Lit Come Follow Me: D&C Section 1

The first section of the Doctrine and Covenants is meant to be its preface; an outline of both its reason for existing and its purpose. Presented at a conference of the Church in November, 1831, Section 1 was given and composed specifically because the church was compiling the revelations Joseph Smith had received and was trying to publish them. So this section is the revelation the Lord gave to outline the purpose of this volume of scripture.

The Come Follow Me lesson for this first week of the year discusses several main concepts, including the restoration of the gospel, the primary reason why the Doctrine and Covenants exists. So, I’ve found two poems this week which talk about the restoration of the gospel.

The first is by Gustive O. Larson (1898-1978) and was written when he was 24 years old, apparently while he was serving a mission in California. Larson attended the University of Utah, earning a master’s degree in History before joining the seminary program and eventually joining the faculty at BYU in both religion and history. Along the way he did post-masters work at Columbia University, New York University, Brigham Young University, the University of California at Los Angeles, and the University of California at Berkeley. He was awarded an honorary Doctor of Letters degree from Southern Utah State College in 1974. He also served as the president of the Swedish mission from 1936 to 1939.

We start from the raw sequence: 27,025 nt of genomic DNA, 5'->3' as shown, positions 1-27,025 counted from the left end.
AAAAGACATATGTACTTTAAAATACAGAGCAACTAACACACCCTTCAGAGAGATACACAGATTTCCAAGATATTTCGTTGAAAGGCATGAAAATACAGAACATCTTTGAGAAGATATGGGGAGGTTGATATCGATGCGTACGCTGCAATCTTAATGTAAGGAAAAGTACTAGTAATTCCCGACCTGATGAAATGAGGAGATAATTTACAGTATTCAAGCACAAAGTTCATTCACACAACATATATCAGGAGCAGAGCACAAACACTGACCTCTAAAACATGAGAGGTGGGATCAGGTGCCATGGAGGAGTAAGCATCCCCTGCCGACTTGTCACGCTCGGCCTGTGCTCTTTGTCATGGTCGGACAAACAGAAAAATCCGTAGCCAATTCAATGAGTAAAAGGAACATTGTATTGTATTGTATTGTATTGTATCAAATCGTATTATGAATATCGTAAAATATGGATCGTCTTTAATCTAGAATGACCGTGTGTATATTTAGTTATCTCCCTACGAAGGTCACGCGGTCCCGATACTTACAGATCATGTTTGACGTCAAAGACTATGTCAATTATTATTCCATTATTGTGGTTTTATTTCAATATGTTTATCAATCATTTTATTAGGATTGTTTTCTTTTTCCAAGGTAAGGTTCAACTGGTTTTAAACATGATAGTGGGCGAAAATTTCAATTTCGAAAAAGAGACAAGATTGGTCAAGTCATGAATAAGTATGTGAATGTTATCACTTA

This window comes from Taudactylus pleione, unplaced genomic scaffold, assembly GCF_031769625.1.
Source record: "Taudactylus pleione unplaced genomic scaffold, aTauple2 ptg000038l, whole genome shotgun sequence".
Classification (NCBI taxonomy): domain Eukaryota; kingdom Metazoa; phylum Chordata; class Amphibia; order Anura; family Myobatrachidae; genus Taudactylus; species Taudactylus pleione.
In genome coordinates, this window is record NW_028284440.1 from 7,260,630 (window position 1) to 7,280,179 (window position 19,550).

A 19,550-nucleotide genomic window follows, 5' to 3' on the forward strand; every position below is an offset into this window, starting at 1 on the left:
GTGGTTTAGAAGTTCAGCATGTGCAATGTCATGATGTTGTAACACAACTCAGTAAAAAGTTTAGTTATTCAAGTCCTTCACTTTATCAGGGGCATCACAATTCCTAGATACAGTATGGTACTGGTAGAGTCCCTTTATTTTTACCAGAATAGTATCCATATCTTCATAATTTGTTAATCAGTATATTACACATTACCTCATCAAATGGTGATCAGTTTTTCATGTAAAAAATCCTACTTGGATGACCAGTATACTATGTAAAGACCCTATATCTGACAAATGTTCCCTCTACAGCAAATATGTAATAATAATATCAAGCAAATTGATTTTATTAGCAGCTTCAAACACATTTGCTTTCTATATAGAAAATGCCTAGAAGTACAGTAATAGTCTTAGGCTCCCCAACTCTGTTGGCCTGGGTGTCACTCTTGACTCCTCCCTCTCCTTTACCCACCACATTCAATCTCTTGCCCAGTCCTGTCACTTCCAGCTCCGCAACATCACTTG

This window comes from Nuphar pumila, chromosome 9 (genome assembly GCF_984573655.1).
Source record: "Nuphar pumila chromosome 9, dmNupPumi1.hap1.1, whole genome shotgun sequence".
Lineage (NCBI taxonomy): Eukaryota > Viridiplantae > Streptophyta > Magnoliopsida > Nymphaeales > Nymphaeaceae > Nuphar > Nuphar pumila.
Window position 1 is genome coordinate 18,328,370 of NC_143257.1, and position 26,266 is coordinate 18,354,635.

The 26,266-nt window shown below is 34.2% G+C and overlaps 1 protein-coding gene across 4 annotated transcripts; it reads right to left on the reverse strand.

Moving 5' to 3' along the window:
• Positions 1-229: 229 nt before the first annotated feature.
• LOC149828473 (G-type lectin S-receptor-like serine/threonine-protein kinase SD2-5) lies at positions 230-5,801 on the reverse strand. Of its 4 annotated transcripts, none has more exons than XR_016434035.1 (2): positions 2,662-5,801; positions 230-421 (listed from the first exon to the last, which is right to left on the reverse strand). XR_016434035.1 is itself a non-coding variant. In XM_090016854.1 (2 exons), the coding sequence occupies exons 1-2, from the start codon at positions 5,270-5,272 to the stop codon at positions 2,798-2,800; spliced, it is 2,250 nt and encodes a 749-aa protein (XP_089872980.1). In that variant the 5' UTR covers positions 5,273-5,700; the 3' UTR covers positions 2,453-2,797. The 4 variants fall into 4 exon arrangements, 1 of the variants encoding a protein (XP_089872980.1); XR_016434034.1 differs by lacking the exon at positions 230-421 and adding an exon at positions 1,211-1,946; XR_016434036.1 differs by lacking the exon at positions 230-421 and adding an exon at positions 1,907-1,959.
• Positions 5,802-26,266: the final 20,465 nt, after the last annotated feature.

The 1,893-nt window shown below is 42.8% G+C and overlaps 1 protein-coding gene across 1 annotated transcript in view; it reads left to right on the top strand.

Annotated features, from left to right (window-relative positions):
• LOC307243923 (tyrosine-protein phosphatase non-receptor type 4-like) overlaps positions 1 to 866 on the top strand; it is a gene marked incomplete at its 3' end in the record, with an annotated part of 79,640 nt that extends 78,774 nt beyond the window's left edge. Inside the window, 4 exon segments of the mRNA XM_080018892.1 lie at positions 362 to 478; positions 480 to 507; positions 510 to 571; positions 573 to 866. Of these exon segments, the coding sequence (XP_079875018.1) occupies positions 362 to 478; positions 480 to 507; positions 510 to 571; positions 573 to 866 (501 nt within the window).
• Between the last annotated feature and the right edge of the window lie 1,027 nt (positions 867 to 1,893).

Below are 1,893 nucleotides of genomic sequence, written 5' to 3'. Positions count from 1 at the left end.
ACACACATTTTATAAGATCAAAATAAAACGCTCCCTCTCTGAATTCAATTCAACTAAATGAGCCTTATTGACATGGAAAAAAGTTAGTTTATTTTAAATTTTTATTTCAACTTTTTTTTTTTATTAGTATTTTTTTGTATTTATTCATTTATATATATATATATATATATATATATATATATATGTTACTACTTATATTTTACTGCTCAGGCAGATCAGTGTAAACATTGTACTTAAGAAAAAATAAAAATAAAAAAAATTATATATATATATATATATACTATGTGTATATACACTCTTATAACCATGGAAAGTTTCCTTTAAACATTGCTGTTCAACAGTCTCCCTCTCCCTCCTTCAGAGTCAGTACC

The scripture references in the poem do make it seem like it was written by a missionary. But otherwise it nicely packs a huge amount of doctrine concerning the apostasy, restoration, and the second coming into a relatively short poem. It really captures a most of what missionaries taught. And, as such, it’s not a bad introduction to the Doctrine and Covenants.

[H.T. to Ardis Parshall’s Keepapitchinin, where I found this poem.]

The Restoration

By Gustive O. Larson (1922)
The time had come. Prophecy fulfilled [Micah 3:6]
Found the earth defiled and in transgression; [Isaiah 24:5]
Apostasy brought famine in the land [Amos 8:11]
Where words of God found no expression. [John 16:2]
Spiritual darkness reigned supreme as night [Micah 3:6]
Till simple Faith again should bring the light. [James 1:5]
The message came. Fulfilling revelation,